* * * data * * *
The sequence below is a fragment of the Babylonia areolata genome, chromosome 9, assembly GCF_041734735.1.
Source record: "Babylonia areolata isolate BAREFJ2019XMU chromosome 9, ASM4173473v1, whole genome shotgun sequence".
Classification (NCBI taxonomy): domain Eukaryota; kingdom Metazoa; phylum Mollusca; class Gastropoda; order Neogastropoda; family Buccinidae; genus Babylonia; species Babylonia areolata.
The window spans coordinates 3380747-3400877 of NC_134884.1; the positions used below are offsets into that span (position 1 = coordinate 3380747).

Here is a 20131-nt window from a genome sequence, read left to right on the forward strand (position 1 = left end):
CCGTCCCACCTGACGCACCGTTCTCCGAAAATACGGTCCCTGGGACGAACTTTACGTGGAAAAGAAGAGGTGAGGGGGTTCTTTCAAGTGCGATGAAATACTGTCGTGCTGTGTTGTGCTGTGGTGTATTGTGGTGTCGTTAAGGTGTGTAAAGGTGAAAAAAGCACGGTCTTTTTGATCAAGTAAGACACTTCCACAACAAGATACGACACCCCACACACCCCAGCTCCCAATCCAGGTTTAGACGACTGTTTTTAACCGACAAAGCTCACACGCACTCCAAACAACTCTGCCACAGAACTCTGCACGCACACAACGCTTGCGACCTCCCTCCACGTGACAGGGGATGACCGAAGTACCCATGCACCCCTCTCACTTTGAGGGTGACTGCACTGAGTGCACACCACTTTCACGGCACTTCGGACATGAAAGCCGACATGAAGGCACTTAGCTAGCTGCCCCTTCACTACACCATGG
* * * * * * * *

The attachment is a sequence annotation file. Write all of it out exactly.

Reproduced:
The sequence below is a fragment of the Babylonia areolata genome, chromosome 9, assembly GCF_041734735.1.
Source record: "Babylonia areolata isolate BAREFJ2019XMU chromosome 9, ASM4173473v1, whole genome shotgun sequence".
Classification (NCBI taxonomy): domain Eukaryota; kingdom Metazoa; phylum Mollusca; class Gastropoda; order Neogastropoda; family Buccinidae; genus Babylonia; species Babylonia areolata.
The window spans coordinates 3380747-3400877 of NC_134884.1; the positions used below are offsets into that span (position 1 = coordinate 3380747).

Here is a 20131-nt window from a genome sequence, read left to right on the forward strand (position 1 = left end):
CCGTCCCACCTGACGCACCGTTCTCCGAAAATACGGTCCCTGGGACGAACTTTACGTGGAAAAGAAGAGGTGAGGGGGTTCTTTCAAGTGCGATGAAATACTGTCGTGCTGTGTTGTGCTGTGGTGTATTGTGGTGTCGTTAAGGTGTGTAAAGGTGAAAAAAGCACGGTCTTTTTGATCAAGTAAGACACTTCCACAACAAGATACGACACCCCACACACCCCAGCTCCCAATCCAGGTTTAGACGACTGTTTTTAACCGACAAAGCTCACACGCACTCCAAACAACTCTGCCACAGAACTCTGCACGCACACAACGCTTGCGACCTCCCTCCACGTGACAGGGGATGACCGAAGTACCCATGCACCCCTCTCACTTTGAGGGTGACTGCACTGAGTGCACACCACTTTCACGGCACTTCGGACATGAAAGCCGACATGAAGGCACTTAGCTAGCTGCCCCTTCACTACACCATGG